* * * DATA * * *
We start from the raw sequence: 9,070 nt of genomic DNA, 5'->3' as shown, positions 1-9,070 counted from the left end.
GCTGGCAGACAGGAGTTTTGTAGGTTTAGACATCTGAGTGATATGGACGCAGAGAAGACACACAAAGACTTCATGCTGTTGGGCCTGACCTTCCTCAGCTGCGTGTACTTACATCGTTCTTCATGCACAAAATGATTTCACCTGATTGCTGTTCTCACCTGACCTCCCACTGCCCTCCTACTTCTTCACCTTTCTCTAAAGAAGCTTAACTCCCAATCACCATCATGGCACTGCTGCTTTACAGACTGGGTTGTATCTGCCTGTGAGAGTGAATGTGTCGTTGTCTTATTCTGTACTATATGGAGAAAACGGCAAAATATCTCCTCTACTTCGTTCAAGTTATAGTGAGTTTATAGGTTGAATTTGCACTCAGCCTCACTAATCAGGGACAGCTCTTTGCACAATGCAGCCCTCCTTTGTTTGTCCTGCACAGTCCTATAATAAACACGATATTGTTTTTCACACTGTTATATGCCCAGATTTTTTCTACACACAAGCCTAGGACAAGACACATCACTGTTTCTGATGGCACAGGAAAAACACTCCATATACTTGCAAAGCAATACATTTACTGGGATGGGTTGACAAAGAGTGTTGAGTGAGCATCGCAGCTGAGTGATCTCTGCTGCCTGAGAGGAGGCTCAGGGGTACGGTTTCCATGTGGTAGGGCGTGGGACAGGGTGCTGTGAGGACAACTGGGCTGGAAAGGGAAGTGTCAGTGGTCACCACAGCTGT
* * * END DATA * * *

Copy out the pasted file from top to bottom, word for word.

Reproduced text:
We start from the raw sequence: 9,070 nt of genomic DNA, 5'->3' as shown, positions 1-9,070 counted from the left end.
GCTGGCAGACAGGAGTTTTGTAGGTTTAGACATCTGAGTGATATGGACGCAGAGAAGACACACAAAGACTTCATGCTGTTGGGCCTGACCTTCCTCAGCTGCGTGTACTTACATCGTTCTTCATGCACAAAATGATTTCACCTGATTGCTGTTCTCACCTGACCTCCCACTGCCCTCCTACTTCTTCACCTTTCTCTAAAGAAGCTTAACTCCCAATCACCATCATGGCACTGCTGCTTTACAGACTGGGTTGTATCTGCCTGTGAGAGTGAATGTGTCGTTGTCTTATTCTGTACTATATGGAGAAAACGGCAAAATATCTCCTCTACTTCGTTCAAGTTATAGTGAGTTTATAGGTTGAATTTGCACTCAGCCTCACTAATCAGGGACAGCTCTTTGCACAATGCAGCCCTCCTTTGTTTGTCCTGCACAGTCCTATAATAAACACGATATTGTTTTTCACACTGTTATATGCCCAGATTTTTTCTACACACAAGCCTAGGACAAGACACATCACTGTTTCTGATGGCACAGGAAAAACACTCCATATACTTGCAAAGCAATACATTTACTGGGATGGGTTGACAAAGAGTGTTGAGTGAGCATCGCAGCTGAGTGATCTCTGCTGCCTGAGAGGAGGCTCAGGGGTACGGTTTCCATGTGGTAGGGCGTGGGACAGGGTGCTGTGAGGACAACTGGGCTGGAAAGGGAAGTGTCAGTGGTCACCACAGCTGT